A song almost heard.
This picture is from the archives. A picture of a little boy I loved and said goodbye to. A little boy who still owns real estate in my heart.
I am relatively new at foster parenting and even more of a rookie in the world of adoption. We have cared for 6 children in our 3 years of fostering. Cece is our first attempt at adoption. We did not set out to try to adopt a baby this year. It was not in our 1 year plan...even if we had such a thing. In fact we had other dreams. Hopes that included returning to Mexico this winter.
One thing I've learned to let go of is planning what we will be doing next year, 5 years from now or beyond. I have hopes, aspirations and dreams but all of them have been laid in God's hands. I have learned that following His lead, instead of my own, is far more satisfying.
Our only plan in life is to be available. We don't want to be so caught up in creating our own little world that we miss what God is doing around us...or could be doing through us.
When we returned from Mexico last spring we opened up our home once again to foster parenting. Not knowing where that would lead us.
I have always loved the idea, the concept, of adoption. It was a "someday" dream of mine. A dream that my husband did not share. Not until more recently anyway. The possibility of adoption came as an unexpected turn in the road. A wonderful little side journey that we are beginning down.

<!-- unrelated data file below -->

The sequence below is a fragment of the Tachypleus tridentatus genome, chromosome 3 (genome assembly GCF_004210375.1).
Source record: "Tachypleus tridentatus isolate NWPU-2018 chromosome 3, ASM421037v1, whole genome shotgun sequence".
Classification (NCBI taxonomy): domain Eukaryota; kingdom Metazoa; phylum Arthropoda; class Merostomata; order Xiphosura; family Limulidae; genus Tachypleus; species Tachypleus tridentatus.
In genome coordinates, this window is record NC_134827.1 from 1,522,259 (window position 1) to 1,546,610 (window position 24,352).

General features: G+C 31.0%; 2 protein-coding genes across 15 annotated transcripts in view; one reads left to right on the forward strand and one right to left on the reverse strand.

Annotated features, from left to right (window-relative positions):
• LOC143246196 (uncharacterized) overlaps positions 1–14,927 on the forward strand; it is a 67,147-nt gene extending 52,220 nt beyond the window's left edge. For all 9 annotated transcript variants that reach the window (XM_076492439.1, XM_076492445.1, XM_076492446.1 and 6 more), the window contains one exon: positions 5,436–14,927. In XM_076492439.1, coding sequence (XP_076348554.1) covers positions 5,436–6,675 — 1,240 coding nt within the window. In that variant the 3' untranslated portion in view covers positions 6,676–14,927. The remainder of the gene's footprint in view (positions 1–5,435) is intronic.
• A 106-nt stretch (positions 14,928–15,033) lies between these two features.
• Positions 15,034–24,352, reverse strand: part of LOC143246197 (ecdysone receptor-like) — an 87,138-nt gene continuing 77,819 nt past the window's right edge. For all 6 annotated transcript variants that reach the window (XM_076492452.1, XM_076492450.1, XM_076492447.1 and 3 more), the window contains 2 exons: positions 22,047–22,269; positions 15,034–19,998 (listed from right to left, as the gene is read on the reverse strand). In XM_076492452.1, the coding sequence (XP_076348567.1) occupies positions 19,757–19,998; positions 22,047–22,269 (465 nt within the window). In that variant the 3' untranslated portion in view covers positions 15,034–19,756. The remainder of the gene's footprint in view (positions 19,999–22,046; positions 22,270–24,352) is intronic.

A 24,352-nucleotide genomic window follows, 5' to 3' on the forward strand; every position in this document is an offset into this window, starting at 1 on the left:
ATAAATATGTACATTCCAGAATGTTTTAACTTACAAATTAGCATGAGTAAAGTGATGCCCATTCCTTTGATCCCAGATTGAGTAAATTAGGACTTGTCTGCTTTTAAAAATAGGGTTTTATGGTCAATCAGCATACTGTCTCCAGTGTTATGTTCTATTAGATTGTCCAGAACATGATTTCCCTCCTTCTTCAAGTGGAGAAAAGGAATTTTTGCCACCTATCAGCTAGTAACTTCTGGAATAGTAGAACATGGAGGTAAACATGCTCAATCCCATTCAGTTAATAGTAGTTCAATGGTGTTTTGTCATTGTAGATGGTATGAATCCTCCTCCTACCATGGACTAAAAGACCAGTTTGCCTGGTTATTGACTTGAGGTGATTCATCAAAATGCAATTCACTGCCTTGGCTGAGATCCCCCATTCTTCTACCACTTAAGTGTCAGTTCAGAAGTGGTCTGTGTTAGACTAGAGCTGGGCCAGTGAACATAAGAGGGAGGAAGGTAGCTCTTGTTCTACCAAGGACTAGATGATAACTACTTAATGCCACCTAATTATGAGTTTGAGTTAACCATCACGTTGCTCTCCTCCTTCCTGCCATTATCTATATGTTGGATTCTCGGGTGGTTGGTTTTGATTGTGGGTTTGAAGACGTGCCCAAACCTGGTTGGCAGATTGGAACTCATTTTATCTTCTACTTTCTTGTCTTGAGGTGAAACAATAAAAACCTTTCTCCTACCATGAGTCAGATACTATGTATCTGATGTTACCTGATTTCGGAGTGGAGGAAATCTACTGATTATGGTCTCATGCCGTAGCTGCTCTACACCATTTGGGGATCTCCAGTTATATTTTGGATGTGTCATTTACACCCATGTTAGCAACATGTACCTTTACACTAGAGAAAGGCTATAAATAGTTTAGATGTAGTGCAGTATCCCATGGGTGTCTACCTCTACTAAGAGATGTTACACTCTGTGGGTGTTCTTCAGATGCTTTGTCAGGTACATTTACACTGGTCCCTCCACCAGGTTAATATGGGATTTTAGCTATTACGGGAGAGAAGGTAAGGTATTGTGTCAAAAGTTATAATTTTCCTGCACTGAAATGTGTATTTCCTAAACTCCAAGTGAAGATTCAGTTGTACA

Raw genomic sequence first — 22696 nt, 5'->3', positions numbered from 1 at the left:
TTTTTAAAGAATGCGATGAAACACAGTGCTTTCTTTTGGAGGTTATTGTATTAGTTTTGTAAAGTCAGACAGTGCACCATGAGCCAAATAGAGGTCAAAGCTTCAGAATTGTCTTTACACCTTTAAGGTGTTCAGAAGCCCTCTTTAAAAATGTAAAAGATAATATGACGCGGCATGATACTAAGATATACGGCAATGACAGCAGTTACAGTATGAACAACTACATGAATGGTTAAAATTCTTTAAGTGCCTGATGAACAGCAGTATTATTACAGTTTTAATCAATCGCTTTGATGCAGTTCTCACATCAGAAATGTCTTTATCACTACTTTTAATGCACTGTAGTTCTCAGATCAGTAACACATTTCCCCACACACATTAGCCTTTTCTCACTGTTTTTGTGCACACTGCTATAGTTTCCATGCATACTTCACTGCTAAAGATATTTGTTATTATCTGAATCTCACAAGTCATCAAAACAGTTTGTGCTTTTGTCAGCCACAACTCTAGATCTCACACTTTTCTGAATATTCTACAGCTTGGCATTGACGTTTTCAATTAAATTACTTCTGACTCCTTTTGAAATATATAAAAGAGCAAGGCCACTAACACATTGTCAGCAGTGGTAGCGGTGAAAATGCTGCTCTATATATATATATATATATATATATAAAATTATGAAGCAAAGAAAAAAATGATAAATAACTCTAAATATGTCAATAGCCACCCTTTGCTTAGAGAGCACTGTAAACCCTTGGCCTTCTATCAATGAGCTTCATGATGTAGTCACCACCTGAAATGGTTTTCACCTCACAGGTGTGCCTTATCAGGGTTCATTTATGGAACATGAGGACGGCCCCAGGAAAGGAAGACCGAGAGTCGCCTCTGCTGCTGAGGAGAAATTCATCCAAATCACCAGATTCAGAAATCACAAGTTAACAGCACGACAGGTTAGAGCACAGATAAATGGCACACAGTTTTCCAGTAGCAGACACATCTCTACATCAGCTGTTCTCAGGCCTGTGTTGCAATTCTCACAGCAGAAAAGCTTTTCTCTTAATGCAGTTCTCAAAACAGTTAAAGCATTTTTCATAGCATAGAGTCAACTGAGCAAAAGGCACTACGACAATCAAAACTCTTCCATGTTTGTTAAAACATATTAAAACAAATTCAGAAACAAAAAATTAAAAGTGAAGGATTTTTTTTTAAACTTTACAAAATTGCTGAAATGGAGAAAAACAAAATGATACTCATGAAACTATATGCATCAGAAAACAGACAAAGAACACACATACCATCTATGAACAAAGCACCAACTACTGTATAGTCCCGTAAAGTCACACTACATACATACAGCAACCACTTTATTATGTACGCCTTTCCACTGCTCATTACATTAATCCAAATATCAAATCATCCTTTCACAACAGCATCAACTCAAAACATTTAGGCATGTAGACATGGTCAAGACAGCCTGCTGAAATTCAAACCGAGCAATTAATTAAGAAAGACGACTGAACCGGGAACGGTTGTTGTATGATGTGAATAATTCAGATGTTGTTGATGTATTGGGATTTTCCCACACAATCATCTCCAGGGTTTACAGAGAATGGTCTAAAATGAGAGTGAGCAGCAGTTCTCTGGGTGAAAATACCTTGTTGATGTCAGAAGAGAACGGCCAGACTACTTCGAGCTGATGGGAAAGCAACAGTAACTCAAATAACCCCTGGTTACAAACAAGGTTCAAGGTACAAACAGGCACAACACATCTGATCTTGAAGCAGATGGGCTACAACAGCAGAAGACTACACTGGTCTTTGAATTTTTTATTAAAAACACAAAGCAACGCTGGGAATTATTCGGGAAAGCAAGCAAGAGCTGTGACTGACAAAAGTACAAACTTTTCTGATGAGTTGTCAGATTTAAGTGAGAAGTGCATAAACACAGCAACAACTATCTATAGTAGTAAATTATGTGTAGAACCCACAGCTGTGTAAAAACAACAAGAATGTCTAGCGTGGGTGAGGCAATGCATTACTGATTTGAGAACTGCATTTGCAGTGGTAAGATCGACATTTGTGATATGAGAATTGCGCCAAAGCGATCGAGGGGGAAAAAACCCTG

I have no idea where this road leads. I have no idea what dangers, pits, or road blocks lie ahead. We don't know to what extent our sweet girl carries the "sins of the father" in her body. We have no idea how she was affected by the choices of her mother. Thankfully, she has been spared the trauma of developing attachment disorders, neglect and abuse in her first year. Those things are so hard to over come. However, that doesn't mean that she won't carry in her mind, spirit and body a legacy of brokenness and damage. Come to think of it, my own biological children were born into a generational legacy of sin and brokenness....a legacy we are mucking our way out of , and allowing Jesus to restore and redeem.
People wonder what we are getting ourselves into. People question our wisdom. People refer to every horror story that they have witnessed so as to be sure we are not naive. Although we are definitely walking by faith not by sight, it is not the same as being blind. This isn't a lolly-pop, gumdrop road we are skipping down. It is the road of obedience and love. Being blind is choosing not to acknowledge reality, sin, or the ugliness that corrupts even the most beautiful creation. Obedience is counting the cost, looking reality in the eye, and choosing to love and show mercy regardless.
Although heartache is something we may experience in the future with Cece ,right now our life together is defined by joy. Suffering is a road we are currently on in another completely unrelated area of our life. It seems there is a theme running through our circumstances the last couple years. Once again... none of it in our five year plan! It's funny how God prepares us for things that we don't even know we will face until we face it head on.
I could be fearful of the road ahead. I could fret, worry or loose sleep...but so far I'm not. I'm sure there will be days...or seasons where I will struggle with that. Right now I feel peace. I have peace in knowing that whatever lies ahead for us, for Cece...we are being led by the one who knows the road. We are being led by someone who has walked the road of suffering, and who died for us at the end of it. The road may lead to another heartbreaking goodbye...it might lead through the rough terrain of FAS or teenage identity crisis.